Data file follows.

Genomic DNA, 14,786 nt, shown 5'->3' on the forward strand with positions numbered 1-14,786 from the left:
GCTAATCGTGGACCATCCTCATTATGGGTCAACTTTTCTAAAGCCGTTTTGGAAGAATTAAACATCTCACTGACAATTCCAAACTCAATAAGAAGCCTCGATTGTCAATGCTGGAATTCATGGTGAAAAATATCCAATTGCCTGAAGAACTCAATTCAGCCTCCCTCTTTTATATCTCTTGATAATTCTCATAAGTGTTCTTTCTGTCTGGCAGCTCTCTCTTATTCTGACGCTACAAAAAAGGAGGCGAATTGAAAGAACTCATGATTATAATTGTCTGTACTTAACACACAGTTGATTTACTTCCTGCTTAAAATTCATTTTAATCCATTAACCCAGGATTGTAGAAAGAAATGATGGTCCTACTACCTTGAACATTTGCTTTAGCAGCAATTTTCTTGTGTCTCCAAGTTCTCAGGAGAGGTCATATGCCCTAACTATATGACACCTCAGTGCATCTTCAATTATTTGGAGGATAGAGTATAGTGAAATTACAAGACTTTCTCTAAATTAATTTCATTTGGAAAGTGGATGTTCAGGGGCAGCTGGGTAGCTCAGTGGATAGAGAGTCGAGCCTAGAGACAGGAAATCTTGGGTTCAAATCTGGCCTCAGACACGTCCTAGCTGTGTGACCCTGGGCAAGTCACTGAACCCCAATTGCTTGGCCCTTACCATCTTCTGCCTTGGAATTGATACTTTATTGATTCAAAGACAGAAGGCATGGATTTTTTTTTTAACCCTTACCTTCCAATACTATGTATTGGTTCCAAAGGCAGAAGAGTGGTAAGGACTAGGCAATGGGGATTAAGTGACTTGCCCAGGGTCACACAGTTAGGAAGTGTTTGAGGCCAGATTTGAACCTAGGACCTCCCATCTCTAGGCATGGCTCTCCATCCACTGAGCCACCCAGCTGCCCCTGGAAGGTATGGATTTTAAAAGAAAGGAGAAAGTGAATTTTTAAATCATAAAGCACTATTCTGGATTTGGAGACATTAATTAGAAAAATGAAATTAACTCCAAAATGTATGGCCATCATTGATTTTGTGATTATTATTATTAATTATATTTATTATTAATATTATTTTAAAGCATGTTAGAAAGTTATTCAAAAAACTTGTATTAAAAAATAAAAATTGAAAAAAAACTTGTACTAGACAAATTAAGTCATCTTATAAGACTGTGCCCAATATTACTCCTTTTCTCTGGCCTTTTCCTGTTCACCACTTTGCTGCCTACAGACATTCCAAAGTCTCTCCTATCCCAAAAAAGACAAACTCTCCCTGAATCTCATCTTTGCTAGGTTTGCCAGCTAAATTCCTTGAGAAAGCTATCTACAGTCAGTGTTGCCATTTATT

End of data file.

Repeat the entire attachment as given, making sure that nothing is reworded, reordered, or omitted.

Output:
Genomic DNA, 14,786 nt, shown 5'->3' on the forward strand with positions numbered 1-14,786 from the left:
GCTAATCGTGGACCATCCTCATTATGGGTCAACTTTTCTAAAGCCGTTTTGGAAGAATTAAACATCTCACTGACAATTCCAAACTCAATAAGAAGCCTCGATTGTCAATGCTGGAATTCATGGTGAAAAATATCCAATTGCCTGAAGAACTCAATTCAGCCTCCCTCTTTTATATCTCTTGATAATTCTCATAAGTGTTCTTTCTGTCTGGCAGCTCTCTCTTATTCTGACGCTACAAAAAAGGAGGCGAATTGAAAGAACTCATGATTATAATTGTCTGTACTTAACACACAGTTGATTTACTTCCTGCTTAAAATTCATTTTAATCCATTAACCCAGGATTGTAGAAAGAAATGATGGTCCTACTACCTTGAACATTTGCTTTAGCAGCAATTTTCTTGTGTCTCCAAGTTCTCAGGAGAGGTCATATGCCCTAACTATATGACACCTCAGTGCATCTTCAATTATTTGGAGGATAGAGTATAGTGAAATTACAAGACTTTCTCTAAATTAATTTCATTTGGAAAGTGGATGTTCAGGGGCAGCTGGGTAGCTCAGTGGATAGAGAGTCGAGCCTAGAGACAGGAAATCTTGGGTTCAAATCTGGCCTCAGACACGTCCTAGCTGTGTGACCCTGGGCAAGTCACTGAACCCCAATTGCTTGGCCCTTACCATCTTCTGCCTTGGAATTGATACTTTATTGATTCAAAGACAGAAGGCATGGATTTTTTTTTTAACCCTTACCTTCCAATACTATGTATTGGTTCCAAAGGCAGAAGAGTGGTAAGGACTAGGCAATGGGGATTAAGTGACTTGCCCAGGGTCACACAGTTAGGAAGTGTTTGAGGCCAGATTTGAACCTAGGACCTCCCATCTCTAGGCATGGCTCTCCATCCACTGAGCCACCCAGCTGCCCCTGGAAGGTATGGATTTTAAAAGAAAGGAGAAAGTGAATTTTTAAATCATAAAGCACTATTCTGGATTTGGAGACATTAATTAGAAAAATGAAATTAACTCCAAAATGTATGGCCATCATTGATTTTGTGATTATTATTATTAATTATATTTATTATTAATATTATTTTAAAGCATGTTAGAAAGTTATTCAAAAAACTTGTATTAAAAAATAAAAATTGAAAAAAAACTTGTACTAGACAAATTAAGTCATCTTATAAGACTGTGCCCAATATTACTCCTTTTCTCTGGCCTTTTCCTGTTCACCACTTTGCTGCCTACAGACATTCCAAAGTCTCTCCTATCCCAAAAAAGACAAACTCTCCCTGAATCTCATCTTTGCTAGGTTTGCCAGCTAAATTCCTTGAGAAAGCTATCTACAGTCAGTGTTGCCATTTATT